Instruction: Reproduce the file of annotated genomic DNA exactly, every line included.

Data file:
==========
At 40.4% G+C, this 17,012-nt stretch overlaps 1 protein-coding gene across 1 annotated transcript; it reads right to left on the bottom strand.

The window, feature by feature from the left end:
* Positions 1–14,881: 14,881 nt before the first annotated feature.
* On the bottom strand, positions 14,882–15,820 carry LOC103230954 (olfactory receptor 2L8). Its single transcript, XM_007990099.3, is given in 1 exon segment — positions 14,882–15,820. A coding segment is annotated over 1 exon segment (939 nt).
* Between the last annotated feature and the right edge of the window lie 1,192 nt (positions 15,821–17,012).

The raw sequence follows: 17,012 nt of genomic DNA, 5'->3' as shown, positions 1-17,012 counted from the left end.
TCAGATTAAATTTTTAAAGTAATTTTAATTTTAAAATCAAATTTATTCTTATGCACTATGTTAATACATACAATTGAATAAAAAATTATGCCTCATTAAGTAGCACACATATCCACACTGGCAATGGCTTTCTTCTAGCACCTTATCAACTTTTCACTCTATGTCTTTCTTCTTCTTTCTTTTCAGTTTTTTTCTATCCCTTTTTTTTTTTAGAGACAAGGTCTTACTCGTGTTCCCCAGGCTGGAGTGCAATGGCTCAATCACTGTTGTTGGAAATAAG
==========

At 40.4% G+C, this 17,012-nt stretch overlaps 1 protein-coding gene across 1 annotated transcript; it reads right to left on the bottom strand.

The window, feature by feature from the left end:
* Positions 1–14,881: 14,881 nt before the first annotated feature.
* On the bottom strand, positions 14,882–15,820 carry LOC103230954 (olfactory receptor 2L8). Its single transcript, XM_007990099.3, is given in 1 exon segment — positions 14,882–15,820. A coding segment is annotated over 1 exon segment (939 nt).
* Between the last annotated feature and the right edge of the window lie 1,192 nt (positions 15,821–17,012).

The raw sequence follows: 17,012 nt of genomic DNA, 5'->3' as shown, positions 1-17,012 counted from the left end.
TCAGATTAAATTTTTAAAGTAATTTTAATTTTAAAATCAAATTTATTCTTATGCACTATGTTAATACATACAATTGAATAAAAAATTATGCCTCATTAAGTAGCACACATATCCACACTGGCAATGGCTTTCTTCTAGCACCTTATCAACTTTTCACTCTATGTCTTTCTTCTTCTTTCTTTTCAGTTTTTTTCTATCCCTTTTTTTTTTTAGAGACAAGGTCTTACTCGTGTTCCCCAGGCTGGAGTGCAATGGCTCAATCACTGTTGTTGGAAATAAG